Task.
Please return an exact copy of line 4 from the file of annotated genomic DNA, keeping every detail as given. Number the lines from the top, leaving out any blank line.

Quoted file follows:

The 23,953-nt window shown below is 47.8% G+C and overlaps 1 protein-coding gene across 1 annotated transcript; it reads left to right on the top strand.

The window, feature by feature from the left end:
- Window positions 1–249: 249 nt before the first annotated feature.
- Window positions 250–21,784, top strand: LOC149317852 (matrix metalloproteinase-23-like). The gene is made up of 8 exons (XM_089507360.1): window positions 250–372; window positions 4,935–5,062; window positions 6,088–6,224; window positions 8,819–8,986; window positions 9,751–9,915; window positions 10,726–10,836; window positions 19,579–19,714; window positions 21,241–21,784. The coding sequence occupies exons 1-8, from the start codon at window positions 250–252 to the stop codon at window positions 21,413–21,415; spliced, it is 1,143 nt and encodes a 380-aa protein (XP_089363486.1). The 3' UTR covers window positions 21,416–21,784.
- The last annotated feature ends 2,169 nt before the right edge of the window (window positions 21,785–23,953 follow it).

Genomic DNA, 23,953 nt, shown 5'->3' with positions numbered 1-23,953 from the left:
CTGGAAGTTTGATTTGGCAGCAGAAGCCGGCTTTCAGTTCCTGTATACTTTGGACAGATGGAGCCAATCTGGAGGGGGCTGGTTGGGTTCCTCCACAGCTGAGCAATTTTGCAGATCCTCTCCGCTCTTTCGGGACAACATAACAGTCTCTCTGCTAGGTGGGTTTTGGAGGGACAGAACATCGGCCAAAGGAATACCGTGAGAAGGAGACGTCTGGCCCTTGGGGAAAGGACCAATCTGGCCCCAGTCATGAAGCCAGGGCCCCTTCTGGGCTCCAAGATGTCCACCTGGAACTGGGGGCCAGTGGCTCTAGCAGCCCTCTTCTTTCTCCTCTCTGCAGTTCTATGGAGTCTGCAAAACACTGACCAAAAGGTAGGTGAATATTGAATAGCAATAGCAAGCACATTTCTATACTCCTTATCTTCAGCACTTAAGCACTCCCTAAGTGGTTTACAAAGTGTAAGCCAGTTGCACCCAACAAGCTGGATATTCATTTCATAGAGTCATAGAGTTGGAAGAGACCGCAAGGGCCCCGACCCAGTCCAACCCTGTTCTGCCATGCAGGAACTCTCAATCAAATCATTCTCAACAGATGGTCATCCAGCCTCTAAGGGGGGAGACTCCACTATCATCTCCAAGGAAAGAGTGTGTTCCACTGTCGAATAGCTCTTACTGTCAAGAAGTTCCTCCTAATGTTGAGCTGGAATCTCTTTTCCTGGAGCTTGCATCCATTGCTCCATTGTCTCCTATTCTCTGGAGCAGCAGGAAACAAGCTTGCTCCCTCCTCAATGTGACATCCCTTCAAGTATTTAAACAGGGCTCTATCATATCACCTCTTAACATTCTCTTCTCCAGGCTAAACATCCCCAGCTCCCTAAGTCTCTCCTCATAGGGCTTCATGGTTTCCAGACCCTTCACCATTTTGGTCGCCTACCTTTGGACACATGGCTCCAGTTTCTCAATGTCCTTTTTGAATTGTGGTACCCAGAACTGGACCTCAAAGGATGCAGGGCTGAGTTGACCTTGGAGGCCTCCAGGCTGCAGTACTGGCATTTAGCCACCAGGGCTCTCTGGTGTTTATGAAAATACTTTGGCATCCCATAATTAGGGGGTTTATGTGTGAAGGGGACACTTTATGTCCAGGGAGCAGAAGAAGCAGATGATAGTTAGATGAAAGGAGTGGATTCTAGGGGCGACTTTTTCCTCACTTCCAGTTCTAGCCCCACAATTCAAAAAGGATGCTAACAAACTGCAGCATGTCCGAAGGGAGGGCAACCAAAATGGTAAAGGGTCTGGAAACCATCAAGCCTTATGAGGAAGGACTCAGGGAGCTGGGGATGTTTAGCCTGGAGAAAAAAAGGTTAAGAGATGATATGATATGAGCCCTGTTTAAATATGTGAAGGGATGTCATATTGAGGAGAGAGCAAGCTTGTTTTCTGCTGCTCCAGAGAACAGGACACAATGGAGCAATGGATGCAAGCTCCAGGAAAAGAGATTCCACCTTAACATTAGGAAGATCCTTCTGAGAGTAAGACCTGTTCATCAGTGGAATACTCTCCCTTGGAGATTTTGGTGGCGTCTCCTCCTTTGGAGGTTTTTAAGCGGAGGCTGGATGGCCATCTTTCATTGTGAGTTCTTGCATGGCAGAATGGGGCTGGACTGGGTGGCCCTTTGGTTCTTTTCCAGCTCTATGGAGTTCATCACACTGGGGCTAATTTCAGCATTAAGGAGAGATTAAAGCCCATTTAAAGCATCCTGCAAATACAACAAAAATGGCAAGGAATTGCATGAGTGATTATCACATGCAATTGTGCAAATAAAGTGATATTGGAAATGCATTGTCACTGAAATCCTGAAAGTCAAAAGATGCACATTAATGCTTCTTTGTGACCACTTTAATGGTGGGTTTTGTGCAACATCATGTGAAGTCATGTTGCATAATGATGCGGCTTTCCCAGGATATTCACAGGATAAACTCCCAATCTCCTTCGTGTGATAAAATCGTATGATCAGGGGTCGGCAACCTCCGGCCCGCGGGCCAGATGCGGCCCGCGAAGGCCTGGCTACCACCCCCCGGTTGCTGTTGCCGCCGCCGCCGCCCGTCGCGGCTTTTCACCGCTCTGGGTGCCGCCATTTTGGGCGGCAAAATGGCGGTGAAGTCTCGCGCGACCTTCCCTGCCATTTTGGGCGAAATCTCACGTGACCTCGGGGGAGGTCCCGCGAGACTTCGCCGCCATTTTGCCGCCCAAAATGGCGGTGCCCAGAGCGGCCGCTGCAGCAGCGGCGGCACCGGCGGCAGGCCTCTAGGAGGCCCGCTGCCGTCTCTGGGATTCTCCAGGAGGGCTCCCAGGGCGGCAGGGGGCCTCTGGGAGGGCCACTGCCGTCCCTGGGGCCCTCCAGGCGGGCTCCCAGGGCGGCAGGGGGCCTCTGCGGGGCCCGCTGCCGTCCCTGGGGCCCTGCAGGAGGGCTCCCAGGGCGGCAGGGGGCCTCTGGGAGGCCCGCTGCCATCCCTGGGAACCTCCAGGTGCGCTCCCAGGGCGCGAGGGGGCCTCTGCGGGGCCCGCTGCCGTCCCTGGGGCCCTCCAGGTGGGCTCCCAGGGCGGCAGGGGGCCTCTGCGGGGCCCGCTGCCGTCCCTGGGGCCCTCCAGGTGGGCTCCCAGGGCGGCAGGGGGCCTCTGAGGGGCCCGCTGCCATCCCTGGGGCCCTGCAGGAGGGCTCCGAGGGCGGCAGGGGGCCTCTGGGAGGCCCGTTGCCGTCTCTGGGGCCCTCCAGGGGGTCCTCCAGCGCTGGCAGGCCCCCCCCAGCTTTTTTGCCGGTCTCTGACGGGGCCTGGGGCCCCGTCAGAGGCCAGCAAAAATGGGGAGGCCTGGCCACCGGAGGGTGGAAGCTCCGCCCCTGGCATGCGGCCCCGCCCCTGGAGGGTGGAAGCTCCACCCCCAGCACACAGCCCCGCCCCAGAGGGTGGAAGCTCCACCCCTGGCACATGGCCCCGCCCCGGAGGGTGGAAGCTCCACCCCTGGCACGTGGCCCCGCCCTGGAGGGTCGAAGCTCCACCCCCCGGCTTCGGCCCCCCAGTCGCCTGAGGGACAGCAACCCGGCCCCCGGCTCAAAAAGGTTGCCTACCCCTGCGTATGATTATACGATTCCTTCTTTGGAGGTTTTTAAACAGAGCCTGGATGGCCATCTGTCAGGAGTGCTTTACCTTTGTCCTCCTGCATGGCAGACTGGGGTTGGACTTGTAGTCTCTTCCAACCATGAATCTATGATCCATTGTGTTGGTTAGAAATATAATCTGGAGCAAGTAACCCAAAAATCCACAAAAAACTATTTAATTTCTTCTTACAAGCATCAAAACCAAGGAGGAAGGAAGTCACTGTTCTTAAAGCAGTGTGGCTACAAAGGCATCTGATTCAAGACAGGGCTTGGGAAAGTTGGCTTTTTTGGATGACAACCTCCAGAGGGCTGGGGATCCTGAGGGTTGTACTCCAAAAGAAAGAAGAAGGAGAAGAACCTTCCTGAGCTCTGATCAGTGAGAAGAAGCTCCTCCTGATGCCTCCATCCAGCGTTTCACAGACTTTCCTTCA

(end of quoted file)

- Window positions 250–21,784, top strand: LOC149317852 (matrix metalloproteinase-23-like). The gene is made up of 8 exons (XM_089507360.1): window positions 250–372; window positions 4,935–5,062; window positions 6,088–6,224; window positions 8,819–8,986; window positions 9,751–9,915; window positions 10,726–10,836; window positions 19,579–19,714; window positions 21,241–21,784. The coding sequence occupies exons 1-8, from the start codon at window positions 250–252 to the stop codon at window positions 21,413–21,415; spliced, it is 1,143 nt and encodes a 380-aa protein (XP_089363486.1). The 3' UTR covers window positions 21,416–21,784.